“I can’t preach. You’re the preacher, not me. What do I know about preaching?”
“It’s all about the money, son. Put on the show and they will drop their last penny in that tin bucket. It is all about the money.” He fell back, out cold.
Daniel grabbed his good shirt and coat from the bottom drawer, jumped into them, and ran for the stairs to the platform. Arriving at the top he found he could not see over the podium, so he tossed it aside with a crash that brought all attention to him. Evelyn ended her song at the same moment.
“Ladies and Gentlemen, my earthly father is ill.” A long period of laughter from the audience followed. “He has anointed me to speak to you tonight. If you are disappointed, you may leave and with this set up you may leave in any direction you wish.” Again laughter.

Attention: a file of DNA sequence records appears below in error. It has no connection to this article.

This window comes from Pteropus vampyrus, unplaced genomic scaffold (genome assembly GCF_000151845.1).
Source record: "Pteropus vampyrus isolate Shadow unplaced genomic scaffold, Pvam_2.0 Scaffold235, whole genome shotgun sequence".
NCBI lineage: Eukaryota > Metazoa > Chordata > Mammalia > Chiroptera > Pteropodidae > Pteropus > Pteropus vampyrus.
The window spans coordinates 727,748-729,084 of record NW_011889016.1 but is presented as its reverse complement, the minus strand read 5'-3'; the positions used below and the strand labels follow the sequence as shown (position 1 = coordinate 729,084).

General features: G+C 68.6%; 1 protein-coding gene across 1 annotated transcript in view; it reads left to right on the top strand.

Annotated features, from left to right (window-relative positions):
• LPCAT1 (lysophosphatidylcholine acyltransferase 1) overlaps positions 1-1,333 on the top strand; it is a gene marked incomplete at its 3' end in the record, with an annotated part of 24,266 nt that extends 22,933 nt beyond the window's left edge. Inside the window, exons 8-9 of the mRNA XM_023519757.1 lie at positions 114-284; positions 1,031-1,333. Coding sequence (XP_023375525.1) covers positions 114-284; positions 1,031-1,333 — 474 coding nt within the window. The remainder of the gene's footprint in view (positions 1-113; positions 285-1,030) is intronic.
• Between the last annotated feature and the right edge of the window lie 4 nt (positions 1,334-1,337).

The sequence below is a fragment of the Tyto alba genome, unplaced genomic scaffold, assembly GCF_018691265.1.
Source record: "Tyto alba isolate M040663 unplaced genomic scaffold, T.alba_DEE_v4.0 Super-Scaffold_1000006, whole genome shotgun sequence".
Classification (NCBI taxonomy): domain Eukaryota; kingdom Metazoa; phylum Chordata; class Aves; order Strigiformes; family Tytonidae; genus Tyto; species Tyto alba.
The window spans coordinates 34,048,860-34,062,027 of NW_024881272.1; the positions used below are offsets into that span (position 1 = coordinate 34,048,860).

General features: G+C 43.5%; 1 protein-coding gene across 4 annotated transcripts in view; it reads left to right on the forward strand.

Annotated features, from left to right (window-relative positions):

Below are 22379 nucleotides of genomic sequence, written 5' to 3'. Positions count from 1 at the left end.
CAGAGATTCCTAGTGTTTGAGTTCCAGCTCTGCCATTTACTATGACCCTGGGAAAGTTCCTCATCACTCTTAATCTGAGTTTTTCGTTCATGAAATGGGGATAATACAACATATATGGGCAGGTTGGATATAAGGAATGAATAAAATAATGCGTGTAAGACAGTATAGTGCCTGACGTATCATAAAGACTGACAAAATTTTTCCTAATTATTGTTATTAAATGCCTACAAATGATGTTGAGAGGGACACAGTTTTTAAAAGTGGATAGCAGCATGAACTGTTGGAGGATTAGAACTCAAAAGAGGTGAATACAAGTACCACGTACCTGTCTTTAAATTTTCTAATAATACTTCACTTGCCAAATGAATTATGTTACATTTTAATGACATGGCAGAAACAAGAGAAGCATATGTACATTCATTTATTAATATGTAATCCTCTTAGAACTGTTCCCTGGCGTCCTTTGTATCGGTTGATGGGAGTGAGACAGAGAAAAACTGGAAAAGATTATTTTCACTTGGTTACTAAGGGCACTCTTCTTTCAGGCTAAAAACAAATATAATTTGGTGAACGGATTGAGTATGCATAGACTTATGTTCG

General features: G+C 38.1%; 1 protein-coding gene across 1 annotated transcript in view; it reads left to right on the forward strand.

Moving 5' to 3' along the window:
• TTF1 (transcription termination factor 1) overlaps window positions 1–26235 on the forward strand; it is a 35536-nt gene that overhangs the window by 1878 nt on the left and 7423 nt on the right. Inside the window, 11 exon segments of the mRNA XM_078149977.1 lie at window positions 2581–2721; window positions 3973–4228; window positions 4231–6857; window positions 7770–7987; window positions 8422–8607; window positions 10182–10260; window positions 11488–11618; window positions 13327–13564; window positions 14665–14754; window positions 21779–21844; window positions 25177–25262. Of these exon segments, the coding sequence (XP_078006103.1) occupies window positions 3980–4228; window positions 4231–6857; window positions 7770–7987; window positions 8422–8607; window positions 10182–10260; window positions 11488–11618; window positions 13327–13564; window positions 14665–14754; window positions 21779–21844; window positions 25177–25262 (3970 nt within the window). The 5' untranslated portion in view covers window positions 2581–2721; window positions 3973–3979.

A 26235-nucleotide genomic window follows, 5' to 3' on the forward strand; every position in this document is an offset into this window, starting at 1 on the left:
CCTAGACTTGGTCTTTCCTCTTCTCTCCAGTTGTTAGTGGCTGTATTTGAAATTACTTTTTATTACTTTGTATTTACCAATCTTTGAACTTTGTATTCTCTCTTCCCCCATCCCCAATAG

“My name is Daniel. It comes from a man of ancient Israel in captivity. He was a slave to the highest man in the world of that day.” He went on to finish the story.
“As Daniel was saved from the lions and promoted to the highest position under the king, you can be promoted to the highest position under God by using the same faith Daniel used in his stand against the evil advisors of the king. This old world will tell you that you are alright, but God says you must have faith in His Son, Jesus, to be all right. You cannot be half right and be in the presence of God, you cannot even be mostly right to be in the presence of God. You must be ALL RIGHT, and that only happens when you totally give in to the desires of God and let Him lead you to your resurrection one day.”
Miss Evelyn fell to her knees as she sang her rendition of “The Old Rugged Cross” again and again. Tears rolled down her cheeks. Between lines she cried out, “Save me, Jesus.” Everyone thought it was part of the show, but Miss Daisy (Evelyn) meant it from the bottom of her heart. As she began the first verse again, she fell to her knees and cried, “I repent. I will be your child. Bring on the lions.”